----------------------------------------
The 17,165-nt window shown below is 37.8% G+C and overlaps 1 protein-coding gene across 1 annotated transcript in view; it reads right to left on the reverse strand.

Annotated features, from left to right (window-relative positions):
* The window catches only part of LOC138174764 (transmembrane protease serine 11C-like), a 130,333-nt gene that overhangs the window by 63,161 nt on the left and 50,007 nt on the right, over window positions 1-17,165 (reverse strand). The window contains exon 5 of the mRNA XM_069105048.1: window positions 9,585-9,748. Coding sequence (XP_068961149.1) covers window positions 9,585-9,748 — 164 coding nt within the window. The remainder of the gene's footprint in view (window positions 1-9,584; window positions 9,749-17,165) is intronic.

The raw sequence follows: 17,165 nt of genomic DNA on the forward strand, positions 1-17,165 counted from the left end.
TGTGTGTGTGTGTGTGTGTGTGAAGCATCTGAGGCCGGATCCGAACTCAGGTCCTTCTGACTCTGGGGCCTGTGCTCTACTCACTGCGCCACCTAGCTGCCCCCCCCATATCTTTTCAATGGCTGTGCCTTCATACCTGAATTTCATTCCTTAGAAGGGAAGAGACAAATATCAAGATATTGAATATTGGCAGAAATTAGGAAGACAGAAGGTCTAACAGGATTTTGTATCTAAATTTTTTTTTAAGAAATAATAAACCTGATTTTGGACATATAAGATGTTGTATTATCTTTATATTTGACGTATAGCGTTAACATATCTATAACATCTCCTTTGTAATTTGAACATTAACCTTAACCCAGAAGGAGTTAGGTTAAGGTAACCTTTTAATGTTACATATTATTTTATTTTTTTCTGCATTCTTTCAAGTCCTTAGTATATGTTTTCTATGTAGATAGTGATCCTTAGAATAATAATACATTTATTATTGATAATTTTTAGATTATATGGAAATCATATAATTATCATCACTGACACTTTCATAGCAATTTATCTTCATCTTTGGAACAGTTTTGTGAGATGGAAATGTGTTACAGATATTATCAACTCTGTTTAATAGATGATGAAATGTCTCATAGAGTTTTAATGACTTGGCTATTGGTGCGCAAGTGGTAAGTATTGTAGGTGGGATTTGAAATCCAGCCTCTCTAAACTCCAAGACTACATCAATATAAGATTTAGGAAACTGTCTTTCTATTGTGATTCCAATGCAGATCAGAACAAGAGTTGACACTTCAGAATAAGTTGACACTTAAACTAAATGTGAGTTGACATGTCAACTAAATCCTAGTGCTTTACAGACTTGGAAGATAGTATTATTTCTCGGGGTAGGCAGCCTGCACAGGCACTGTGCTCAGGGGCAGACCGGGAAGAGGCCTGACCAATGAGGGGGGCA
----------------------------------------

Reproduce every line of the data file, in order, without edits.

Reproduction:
The 17,165-nt window shown below is 37.8% G+C and overlaps 1 protein-coding gene across 1 annotated transcript in view; it reads right to left on the reverse strand.

Annotated features, from left to right (window-relative positions):
* The window catches only part of LOC138174764 (transmembrane protease serine 11C-like), a 130,333-nt gene that overhangs the window by 63,161 nt on the left and 50,007 nt on the right, over window positions 1-17,165 (reverse strand). The window contains exon 5 of the mRNA XM_069105048.1: window positions 9,585-9,748. Coding sequence (XP_068961149.1) covers window positions 9,585-9,748 — 164 coding nt within the window. The remainder of the gene's footprint in view (window positions 1-9,584; window positions 9,749-17,165) is intronic.

The raw sequence follows: 17,165 nt of genomic DNA on the forward strand, positions 1-17,165 counted from the left end.
TGTGTGTGTGTGTGTGTGTGTGAAGCATCTGAGGCCGGATCCGAACTCAGGTCCTTCTGACTCTGGGGCCTGTGCTCTACTCACTGCGCCACCTAGCTGCCCCCCCCATATCTTTTCAATGGCTGTGCCTTCATACCTGAATTTCATTCCTTAGAAGGGAAGAGACAAATATCAAGATATTGAATATTGGCAGAAATTAGGAAGACAGAAGGTCTAACAGGATTTTGTATCTAAATTTTTTTTTAAGAAATAATAAACCTGATTTTGGACATATAAGATGTTGTATTATCTTTATATTTGACGTATAGCGTTAACATATCTATAACATCTCCTTTGTAATTTGAACATTAACCTTAACCCAGAAGGAGTTAGGTTAAGGTAACCTTTTAATGTTACATATTATTTTATTTTTTTCTGCATTCTTTCAAGTCCTTAGTATATGTTTTCTATGTAGATAGTGATCCTTAGAATAATAATACATTTATTATTGATAATTTTTAGATTATATGGAAATCATATAATTATCATCACTGACACTTTCATAGCAATTTATCTTCATCTTTGGAACAGTTTTGTGAGATGGAAATGTGTTACAGATATTATCAACTCTGTTTAATAGATGATGAAATGTCTCATAGAGTTTTAATGACTTGGCTATTGGTGCGCAAGTGGTAAGTATTGTAGGTGGGATTTGAAATCCAGCCTCTCTAAACTCCAAGACTACATCAATATAAGATTTAGGAAACTGTCTTTCTATTGTGATTCCAATGCAGATCAGAACAAGAGTTGACACTTCAGAATAAGTTGACACTTAAACTAAATGTGAGTTGACATGTCAACTAAATCCTAGTGCTTTACAGACTTGGAAGATAGTATTATTTCTCGGGGTAGGCAGCCTGCACAGGCACTGTGCTCAGGGGCAGACCGGGAAGAGGCCTGACCAATGAGGGGGGCA